PADRAIG HARRINGTON: I think it's a better match-play course than a stroke-play course. Holes like the 17th hole are far more suited to match-play, where it's quite punishing. If you hit a ball a yard left of the fairway, expect you've hit it out-of-bounds. It's okay in match play, it's only one hole. In stroke-play, it is a little bit severe.
I a all of the water on the golf course adds to that sort of intimidation factor, which is great in match play, it makes it exciting. It means that a player will be out of a hole, but the other guy still under pressure because he's got to get through the water there and the trouble there. I think it's actually the ultimate Ryder Cup venue in terms of creating some excitement and atmosphere.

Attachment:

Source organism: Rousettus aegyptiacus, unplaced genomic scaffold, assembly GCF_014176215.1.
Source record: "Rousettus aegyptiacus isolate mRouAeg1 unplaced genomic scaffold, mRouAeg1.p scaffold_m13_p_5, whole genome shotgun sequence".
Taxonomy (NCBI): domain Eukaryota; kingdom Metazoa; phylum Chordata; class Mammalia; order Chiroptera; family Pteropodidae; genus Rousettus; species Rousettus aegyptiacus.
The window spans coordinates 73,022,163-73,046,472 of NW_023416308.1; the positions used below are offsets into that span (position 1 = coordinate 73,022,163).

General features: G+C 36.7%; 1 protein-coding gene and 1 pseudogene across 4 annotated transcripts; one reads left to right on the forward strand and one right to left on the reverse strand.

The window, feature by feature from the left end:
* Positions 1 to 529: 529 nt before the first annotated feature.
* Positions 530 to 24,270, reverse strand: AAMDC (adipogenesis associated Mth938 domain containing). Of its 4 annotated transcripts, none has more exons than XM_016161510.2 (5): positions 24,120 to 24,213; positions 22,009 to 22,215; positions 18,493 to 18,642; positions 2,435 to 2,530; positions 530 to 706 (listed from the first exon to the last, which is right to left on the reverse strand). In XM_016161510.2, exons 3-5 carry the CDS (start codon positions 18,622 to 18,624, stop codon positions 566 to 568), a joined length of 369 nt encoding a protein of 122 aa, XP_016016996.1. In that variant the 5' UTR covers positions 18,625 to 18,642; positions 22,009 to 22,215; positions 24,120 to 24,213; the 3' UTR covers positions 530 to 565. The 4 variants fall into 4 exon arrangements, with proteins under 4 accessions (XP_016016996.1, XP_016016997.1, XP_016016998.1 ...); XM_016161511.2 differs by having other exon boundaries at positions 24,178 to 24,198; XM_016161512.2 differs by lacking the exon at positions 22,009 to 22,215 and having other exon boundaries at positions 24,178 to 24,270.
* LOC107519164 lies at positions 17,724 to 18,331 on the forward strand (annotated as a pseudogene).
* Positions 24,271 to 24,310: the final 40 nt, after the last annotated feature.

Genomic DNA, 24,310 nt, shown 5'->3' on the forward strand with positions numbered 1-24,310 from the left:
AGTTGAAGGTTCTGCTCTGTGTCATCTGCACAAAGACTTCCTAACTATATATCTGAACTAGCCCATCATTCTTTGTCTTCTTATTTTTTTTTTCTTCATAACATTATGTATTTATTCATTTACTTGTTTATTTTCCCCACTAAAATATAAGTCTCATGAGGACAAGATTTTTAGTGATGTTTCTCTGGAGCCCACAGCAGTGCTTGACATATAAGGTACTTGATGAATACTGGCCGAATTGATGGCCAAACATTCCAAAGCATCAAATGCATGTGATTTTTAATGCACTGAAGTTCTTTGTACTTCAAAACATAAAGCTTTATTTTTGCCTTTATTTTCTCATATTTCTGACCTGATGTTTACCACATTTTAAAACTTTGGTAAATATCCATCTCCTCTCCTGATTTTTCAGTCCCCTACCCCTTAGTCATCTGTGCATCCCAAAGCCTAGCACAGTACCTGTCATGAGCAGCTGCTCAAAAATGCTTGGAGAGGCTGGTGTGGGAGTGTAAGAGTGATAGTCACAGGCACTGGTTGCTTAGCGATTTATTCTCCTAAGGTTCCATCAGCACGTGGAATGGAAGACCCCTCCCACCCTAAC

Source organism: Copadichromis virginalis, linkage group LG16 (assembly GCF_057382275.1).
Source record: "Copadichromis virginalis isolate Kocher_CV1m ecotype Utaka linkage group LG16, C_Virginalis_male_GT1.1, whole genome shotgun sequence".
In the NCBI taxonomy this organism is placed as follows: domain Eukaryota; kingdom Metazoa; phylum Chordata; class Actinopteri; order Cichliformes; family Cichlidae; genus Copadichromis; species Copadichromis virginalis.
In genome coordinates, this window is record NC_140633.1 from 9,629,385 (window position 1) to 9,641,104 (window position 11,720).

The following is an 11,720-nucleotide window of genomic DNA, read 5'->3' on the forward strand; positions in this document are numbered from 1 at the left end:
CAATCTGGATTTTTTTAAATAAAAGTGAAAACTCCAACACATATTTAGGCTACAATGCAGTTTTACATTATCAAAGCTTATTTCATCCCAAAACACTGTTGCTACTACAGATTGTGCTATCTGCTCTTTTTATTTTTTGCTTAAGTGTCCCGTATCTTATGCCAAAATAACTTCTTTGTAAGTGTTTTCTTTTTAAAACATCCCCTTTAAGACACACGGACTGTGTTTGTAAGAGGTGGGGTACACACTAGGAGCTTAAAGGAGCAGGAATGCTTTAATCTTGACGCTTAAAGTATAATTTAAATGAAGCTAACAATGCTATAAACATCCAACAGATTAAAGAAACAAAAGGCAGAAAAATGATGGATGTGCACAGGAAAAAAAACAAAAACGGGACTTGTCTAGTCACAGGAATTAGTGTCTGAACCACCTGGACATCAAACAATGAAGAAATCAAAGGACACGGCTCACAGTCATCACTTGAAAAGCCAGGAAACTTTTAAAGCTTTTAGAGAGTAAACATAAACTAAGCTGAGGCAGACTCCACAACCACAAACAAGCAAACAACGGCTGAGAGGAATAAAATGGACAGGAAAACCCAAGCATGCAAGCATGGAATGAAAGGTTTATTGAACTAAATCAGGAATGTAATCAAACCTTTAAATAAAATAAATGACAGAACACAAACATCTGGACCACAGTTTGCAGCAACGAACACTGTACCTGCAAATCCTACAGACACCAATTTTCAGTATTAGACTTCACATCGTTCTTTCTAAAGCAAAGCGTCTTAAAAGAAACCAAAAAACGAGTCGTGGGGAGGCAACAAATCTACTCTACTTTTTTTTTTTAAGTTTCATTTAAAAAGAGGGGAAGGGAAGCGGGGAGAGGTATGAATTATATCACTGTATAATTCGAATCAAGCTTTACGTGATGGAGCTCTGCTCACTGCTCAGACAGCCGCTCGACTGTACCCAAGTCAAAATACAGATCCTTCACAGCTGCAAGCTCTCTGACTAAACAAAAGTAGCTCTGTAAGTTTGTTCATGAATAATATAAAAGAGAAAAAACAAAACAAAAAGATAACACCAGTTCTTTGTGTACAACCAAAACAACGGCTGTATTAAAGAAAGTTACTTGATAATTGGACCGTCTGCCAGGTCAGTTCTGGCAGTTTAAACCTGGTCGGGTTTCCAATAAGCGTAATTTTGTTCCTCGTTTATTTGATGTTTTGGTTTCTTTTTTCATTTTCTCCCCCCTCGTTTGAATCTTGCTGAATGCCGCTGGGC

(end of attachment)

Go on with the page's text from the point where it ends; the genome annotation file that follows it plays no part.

You know, obviously I don't think we've taken any advantage by playing on it against the U.S. Team. I think it will suit everybody just as much because it is a stadium golf course. It is very familiar to the sort of golf we play week-in, week-out. But you couldn't -- it is a great Ryder Cup venue. I think over the 10, 15 years that its been open, it's got better and better in terms of what you would see, a Ryder Cup venue or match-play golf course.
So the way the water comes into play, some holes that needed to be lengthened have been lengthened and it really is, the venue couldn't be better, with everything that's there.
STEVEN FRANKLIN: Thank you very much, Padraig. Good luck.
End of FastScripts.